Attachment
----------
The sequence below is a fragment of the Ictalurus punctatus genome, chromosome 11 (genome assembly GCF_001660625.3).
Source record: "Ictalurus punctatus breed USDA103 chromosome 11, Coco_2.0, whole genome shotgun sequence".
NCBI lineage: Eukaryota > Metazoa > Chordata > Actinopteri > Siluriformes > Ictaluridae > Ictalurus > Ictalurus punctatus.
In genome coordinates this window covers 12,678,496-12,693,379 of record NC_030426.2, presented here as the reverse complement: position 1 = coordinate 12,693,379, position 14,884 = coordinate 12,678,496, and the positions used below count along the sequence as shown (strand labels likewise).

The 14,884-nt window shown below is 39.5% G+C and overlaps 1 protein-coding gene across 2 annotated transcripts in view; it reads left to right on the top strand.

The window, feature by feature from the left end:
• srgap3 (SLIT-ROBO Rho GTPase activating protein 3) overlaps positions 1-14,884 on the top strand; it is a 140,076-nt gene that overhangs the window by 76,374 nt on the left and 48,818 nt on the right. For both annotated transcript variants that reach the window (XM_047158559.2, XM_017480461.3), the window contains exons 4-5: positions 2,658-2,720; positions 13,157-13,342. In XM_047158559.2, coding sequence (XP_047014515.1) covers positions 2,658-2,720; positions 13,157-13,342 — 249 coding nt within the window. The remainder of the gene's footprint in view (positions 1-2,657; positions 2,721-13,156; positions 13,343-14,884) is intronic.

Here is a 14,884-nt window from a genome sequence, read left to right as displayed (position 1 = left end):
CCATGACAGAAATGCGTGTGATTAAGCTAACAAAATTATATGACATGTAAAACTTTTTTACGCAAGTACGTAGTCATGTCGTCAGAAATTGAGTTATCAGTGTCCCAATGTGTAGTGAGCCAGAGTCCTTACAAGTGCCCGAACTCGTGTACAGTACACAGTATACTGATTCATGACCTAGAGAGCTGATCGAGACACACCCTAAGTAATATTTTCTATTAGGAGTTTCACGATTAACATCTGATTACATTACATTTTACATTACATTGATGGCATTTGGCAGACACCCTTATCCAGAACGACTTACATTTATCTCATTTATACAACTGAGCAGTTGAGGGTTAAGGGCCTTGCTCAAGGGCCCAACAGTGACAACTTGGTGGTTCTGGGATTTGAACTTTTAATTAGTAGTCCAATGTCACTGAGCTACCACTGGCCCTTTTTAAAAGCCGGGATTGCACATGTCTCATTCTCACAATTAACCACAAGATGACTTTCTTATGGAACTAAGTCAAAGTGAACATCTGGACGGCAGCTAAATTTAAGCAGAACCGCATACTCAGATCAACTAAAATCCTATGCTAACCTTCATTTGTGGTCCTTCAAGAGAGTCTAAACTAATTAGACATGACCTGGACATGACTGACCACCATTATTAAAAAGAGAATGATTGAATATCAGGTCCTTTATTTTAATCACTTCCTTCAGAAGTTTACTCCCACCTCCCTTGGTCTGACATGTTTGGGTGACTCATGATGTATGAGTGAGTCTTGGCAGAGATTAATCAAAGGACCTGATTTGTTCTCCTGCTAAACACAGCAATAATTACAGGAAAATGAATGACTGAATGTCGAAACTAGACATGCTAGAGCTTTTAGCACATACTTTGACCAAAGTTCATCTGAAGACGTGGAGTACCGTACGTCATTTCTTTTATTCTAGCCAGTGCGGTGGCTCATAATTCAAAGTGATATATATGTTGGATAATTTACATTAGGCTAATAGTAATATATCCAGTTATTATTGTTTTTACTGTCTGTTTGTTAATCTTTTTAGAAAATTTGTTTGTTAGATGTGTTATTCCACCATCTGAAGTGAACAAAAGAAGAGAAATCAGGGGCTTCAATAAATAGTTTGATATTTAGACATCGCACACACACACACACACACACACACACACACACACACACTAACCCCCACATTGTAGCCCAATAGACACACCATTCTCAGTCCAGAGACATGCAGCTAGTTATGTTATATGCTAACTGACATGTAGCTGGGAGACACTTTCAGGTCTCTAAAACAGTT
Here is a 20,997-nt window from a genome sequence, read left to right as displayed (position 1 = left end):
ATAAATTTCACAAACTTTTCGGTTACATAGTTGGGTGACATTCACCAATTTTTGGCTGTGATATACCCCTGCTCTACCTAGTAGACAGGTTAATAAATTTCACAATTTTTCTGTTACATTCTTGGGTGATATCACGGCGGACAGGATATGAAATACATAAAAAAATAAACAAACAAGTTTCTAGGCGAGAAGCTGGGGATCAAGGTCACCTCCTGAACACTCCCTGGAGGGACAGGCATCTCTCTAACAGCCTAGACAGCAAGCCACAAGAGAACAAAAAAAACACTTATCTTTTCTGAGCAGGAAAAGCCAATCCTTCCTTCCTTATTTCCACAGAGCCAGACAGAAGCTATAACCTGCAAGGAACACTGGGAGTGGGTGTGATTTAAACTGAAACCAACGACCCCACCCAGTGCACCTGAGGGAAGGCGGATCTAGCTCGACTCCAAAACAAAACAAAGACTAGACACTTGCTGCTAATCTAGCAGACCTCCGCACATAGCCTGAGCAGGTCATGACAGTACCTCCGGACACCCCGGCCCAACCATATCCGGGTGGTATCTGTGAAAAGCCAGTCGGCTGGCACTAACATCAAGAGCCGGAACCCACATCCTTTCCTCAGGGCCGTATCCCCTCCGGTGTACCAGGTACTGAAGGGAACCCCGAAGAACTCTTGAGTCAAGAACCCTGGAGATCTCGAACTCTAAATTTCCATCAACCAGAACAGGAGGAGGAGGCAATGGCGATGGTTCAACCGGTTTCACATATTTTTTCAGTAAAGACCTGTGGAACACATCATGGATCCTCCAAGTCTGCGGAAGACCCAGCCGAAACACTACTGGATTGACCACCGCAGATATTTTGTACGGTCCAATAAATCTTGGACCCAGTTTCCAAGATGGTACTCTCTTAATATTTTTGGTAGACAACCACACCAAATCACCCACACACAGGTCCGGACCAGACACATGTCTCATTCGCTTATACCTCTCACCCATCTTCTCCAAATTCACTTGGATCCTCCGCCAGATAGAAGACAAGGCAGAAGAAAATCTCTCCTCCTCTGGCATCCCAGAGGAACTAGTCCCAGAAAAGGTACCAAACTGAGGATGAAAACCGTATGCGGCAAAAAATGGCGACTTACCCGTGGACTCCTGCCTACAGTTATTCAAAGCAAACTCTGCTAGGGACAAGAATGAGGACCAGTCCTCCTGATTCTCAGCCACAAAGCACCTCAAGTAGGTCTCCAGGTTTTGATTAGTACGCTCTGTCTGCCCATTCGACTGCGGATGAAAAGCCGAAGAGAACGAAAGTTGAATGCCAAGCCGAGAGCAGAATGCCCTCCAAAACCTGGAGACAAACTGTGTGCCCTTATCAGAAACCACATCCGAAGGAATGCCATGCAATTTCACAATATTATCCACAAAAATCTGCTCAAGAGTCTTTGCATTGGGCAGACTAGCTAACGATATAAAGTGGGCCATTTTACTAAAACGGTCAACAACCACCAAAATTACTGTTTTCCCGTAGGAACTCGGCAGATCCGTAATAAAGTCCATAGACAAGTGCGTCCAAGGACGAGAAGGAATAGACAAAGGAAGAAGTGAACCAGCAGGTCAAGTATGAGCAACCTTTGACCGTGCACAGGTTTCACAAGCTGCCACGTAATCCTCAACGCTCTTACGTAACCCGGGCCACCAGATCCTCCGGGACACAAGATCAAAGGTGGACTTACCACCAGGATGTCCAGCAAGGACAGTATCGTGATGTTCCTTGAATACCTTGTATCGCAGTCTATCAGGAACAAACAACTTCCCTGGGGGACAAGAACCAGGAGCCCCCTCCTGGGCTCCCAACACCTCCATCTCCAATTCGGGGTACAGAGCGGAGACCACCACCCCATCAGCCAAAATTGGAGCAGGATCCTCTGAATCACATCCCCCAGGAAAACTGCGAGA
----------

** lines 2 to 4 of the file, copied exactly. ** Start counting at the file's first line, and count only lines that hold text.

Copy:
Source record: "Ictalurus punctatus breed USDA103 chromosome 11, Coco_2.0, whole genome shotgun sequence".
NCBI lineage: Eukaryota > Metazoa > Chordata > Actinopteri > Siluriformes > Ictaluridae > Ictalurus > Ictalurus punctatus.
In genome coordinates this window covers 12,678,496-12,693,379 of record NC_030426.2, presented here as the reverse complement: position 1 = coordinate 12,693,379, position 14,884 = coordinate 12,678,496, and the positions used below count along the sequence as shown (strand labels likewise).